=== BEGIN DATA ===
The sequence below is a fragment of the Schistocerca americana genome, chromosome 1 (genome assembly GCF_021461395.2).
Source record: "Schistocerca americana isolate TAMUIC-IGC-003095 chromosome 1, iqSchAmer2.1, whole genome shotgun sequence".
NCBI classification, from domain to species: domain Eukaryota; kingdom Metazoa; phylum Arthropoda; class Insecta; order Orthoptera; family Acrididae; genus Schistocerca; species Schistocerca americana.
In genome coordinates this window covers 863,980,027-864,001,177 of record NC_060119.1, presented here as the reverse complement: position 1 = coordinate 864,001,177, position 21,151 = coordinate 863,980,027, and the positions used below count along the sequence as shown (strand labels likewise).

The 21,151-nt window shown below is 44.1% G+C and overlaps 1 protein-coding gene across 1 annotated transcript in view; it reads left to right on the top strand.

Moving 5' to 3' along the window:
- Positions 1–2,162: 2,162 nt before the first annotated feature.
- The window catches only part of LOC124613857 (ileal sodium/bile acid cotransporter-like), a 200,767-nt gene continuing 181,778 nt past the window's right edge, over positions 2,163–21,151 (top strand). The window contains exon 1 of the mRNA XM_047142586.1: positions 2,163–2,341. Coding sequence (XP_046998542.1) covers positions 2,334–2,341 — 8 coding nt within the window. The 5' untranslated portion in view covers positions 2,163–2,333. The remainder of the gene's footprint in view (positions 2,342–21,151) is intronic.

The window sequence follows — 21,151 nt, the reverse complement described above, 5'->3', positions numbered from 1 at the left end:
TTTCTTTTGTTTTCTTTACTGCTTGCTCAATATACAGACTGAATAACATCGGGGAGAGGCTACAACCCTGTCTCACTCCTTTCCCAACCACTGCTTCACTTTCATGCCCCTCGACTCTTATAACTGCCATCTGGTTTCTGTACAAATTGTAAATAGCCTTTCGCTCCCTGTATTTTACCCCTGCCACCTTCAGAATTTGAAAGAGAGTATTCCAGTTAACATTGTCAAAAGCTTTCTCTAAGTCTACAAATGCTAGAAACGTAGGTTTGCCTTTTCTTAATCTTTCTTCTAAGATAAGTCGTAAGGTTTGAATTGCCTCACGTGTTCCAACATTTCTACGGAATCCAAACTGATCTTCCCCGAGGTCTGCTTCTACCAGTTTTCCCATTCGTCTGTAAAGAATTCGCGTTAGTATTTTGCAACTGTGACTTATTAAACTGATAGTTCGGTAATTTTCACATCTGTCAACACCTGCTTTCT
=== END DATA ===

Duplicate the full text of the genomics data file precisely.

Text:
The sequence below is a fragment of the Schistocerca americana genome, chromosome 1 (genome assembly GCF_021461395.2).
Source record: "Schistocerca americana isolate TAMUIC-IGC-003095 chromosome 1, iqSchAmer2.1, whole genome shotgun sequence".
NCBI classification, from domain to species: domain Eukaryota; kingdom Metazoa; phylum Arthropoda; class Insecta; order Orthoptera; family Acrididae; genus Schistocerca; species Schistocerca americana.
In genome coordinates this window covers 863,980,027-864,001,177 of record NC_060119.1, presented here as the reverse complement: position 1 = coordinate 864,001,177, position 21,151 = coordinate 863,980,027, and the positions used below count along the sequence as shown (strand labels likewise).

The 21,151-nt window shown below is 44.1% G+C and overlaps 1 protein-coding gene across 1 annotated transcript in view; it reads left to right on the top strand.

Moving 5' to 3' along the window:
- Positions 1–2,162: 2,162 nt before the first annotated feature.
- The window catches only part of LOC124613857 (ileal sodium/bile acid cotransporter-like), a 200,767-nt gene continuing 181,778 nt past the window's right edge, over positions 2,163–21,151 (top strand). The window contains exon 1 of the mRNA XM_047142586.1: positions 2,163–2,341. Coding sequence (XP_046998542.1) covers positions 2,334–2,341 — 8 coding nt within the window. The 5' untranslated portion in view covers positions 2,163–2,333. The remainder of the gene's footprint in view (positions 2,342–21,151) is intronic.

The window sequence follows — 21,151 nt, the reverse complement described above, 5'->3', positions numbered from 1 at the left end:
TTTCTTTTGTTTTCTTTACTGCTTGCTCAATATACAGACTGAATAACATCGGGGAGAGGCTACAACCCTGTCTCACTCCTTTCCCAACCACTGCTTCACTTTCATGCCCCTCGACTCTTATAACTGCCATCTGGTTTCTGTACAAATTGTAAATAGCCTTTCGCTCCCTGTATTTTACCCCTGCCACCTTCAGAATTTGAAAGAGAGTATTCCAGTTAACATTGTCAAAAGCTTTCTCTAAGTCTACAAATGCTAGAAACGTAGGTTTGCCTTTTCTTAATCTTTCTTCTAAGATAAGTCGTAAGGTTTGAATTGCCTCACGTGTTCCAACATTTCTACGGAATCCAAACTGATCTTCCCCGAGGTCTGCTTCTACCAGTTTTCCCATTCGTCTGTAAAGAATTCGCGTTAGTATTTTGCAACTGTGACTTATTAAACTGATAGTTCGGTAATTTTCACATCTGTCAACACCTGCTTTCT